As I near my seventh decade I am struck by how much new learning there is to be revealed to me. While my near memory is thwarted, my memories are pretty much intact. And what is interesting to me is that I am learning new things about myself and others through those memories. Nothing in my life turned out the way I thought it would and I remain amazed how my childhood served as a garden for the woman I am today.
I was raised in a small farming village in northern Maine. I had one brother and a slew of aunts, uncles and other relatives as well as my maternal grandparents who lived only a block away, just past the Catholic church. From my mother I learned about the joy of music and an appreciation for the golden rule; her delicate grace, humor and beauty are still close to my heart. From my father I learned all about fauna and flora. He instilled in me a deep love and respect for animals and showed me the peace to be found in nature and all its quiet places full of intense beauty. My father was a true Yankee, if there is such a thing, introverted and harboring a dry wit. He was a hard-working man who loved his family very much in a quiet, strong way.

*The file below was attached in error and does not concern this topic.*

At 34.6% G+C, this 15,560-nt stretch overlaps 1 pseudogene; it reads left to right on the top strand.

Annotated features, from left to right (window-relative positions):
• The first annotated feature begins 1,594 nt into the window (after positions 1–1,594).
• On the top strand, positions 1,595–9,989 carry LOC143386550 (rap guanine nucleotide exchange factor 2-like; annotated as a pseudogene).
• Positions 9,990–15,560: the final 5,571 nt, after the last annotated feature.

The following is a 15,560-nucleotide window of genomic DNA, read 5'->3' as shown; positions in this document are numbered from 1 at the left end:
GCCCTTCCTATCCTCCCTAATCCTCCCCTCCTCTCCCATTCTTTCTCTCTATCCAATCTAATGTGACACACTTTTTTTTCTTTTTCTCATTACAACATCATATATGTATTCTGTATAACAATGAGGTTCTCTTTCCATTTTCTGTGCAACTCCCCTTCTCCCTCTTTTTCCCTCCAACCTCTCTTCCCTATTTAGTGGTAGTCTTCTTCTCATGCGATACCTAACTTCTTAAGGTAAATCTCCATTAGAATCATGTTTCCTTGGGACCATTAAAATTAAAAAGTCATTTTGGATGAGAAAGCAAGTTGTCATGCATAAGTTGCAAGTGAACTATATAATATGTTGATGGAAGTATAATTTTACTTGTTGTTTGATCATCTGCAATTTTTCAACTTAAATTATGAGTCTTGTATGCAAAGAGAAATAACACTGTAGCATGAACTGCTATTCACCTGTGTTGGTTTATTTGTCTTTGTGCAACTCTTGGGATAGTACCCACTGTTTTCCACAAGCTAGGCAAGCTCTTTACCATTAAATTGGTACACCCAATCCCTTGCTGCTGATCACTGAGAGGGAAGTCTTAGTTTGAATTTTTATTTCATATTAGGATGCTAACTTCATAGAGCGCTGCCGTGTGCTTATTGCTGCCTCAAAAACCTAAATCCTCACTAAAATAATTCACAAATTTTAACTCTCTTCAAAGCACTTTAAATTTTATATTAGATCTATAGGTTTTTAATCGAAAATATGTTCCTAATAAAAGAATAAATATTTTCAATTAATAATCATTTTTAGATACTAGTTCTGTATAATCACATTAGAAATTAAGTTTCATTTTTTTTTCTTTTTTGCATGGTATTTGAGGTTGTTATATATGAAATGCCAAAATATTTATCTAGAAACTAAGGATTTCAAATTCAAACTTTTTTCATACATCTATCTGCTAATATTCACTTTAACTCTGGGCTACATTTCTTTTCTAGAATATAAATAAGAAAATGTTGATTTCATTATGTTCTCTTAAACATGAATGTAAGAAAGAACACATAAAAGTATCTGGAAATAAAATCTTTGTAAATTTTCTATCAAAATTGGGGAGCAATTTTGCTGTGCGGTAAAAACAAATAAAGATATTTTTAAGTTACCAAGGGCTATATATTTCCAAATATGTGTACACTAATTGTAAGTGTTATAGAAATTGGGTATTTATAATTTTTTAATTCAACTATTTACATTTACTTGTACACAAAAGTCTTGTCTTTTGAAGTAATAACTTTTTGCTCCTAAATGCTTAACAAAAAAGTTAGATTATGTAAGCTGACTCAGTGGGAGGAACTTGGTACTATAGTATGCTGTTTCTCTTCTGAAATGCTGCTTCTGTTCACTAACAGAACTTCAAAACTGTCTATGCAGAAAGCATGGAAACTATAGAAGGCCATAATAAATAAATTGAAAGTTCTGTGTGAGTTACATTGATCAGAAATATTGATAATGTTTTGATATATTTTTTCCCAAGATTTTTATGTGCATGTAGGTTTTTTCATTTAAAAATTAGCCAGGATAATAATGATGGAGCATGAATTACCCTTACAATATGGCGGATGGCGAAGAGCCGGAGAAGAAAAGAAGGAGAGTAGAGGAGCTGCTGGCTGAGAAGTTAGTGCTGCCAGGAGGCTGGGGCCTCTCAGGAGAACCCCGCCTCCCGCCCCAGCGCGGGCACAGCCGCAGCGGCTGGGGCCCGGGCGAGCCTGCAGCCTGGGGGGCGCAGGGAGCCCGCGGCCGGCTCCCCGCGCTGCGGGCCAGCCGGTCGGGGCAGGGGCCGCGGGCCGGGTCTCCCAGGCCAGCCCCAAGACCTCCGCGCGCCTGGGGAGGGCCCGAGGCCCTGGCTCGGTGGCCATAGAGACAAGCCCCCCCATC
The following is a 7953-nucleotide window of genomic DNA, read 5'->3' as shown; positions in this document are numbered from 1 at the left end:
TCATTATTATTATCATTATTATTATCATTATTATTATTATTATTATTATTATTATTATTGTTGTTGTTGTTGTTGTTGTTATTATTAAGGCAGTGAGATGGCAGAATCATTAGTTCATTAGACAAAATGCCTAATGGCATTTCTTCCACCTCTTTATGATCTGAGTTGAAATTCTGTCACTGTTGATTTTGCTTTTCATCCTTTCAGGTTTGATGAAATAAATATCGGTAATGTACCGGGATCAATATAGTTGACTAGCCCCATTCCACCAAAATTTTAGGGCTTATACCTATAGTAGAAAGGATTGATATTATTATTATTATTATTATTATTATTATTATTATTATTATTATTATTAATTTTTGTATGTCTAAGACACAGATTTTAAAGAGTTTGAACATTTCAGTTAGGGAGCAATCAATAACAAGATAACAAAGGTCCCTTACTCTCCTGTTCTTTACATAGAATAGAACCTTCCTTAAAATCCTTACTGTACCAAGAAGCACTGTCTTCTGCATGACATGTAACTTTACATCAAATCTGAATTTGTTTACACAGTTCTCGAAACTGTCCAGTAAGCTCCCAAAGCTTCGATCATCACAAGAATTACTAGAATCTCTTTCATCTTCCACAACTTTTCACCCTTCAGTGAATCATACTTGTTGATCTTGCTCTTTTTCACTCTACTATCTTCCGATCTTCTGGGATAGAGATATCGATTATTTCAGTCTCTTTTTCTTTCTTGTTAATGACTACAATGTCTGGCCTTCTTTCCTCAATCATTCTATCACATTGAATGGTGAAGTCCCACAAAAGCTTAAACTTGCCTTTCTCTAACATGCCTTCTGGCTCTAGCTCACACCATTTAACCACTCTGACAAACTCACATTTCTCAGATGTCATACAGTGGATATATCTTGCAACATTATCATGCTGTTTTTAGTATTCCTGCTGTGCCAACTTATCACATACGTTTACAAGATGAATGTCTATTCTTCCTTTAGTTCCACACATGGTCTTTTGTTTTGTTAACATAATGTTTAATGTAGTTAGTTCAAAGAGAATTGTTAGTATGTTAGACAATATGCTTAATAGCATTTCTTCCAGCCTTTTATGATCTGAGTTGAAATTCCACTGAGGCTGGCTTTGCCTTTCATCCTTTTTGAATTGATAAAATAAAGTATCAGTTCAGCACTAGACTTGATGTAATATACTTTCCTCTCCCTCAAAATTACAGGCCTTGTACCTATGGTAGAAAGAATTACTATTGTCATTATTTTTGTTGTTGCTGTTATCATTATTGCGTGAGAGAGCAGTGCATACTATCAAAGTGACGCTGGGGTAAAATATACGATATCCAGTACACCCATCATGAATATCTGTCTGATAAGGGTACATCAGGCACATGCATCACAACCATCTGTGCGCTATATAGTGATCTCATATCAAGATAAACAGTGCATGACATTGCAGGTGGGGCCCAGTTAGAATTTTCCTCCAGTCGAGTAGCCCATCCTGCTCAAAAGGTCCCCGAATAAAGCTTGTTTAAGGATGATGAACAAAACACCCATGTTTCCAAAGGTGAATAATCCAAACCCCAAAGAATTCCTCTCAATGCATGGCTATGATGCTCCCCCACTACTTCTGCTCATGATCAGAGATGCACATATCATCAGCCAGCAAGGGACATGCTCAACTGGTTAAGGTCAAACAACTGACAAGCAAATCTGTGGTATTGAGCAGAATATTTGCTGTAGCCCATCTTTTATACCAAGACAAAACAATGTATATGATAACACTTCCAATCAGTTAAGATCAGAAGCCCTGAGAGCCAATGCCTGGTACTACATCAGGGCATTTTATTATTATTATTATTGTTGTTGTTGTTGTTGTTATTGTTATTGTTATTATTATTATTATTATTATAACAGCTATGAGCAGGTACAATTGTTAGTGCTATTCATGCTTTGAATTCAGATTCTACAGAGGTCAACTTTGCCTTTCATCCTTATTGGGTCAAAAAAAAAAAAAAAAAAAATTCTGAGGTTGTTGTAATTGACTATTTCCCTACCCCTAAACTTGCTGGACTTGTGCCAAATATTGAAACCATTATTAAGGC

I went to an outstanding college and earned a graduate degree. I gave birth to three amazing children and then pursued a sometime rewarding career. I worked and played hard and loved passionately. I married twice, the latter man being the love of my life - my rock and shining star. Our souls are connected and we trust and respect one another as only soul mates can. After becoming disabled I began working as a writer and artist. I like to put all that in a nutshell only I and a few others can permeate.
As I pause to look at the sunset of my life I understand that it has been all about love. Itís an amazingly simple yet profound insight and it gives me clarity, inner peace and great joy.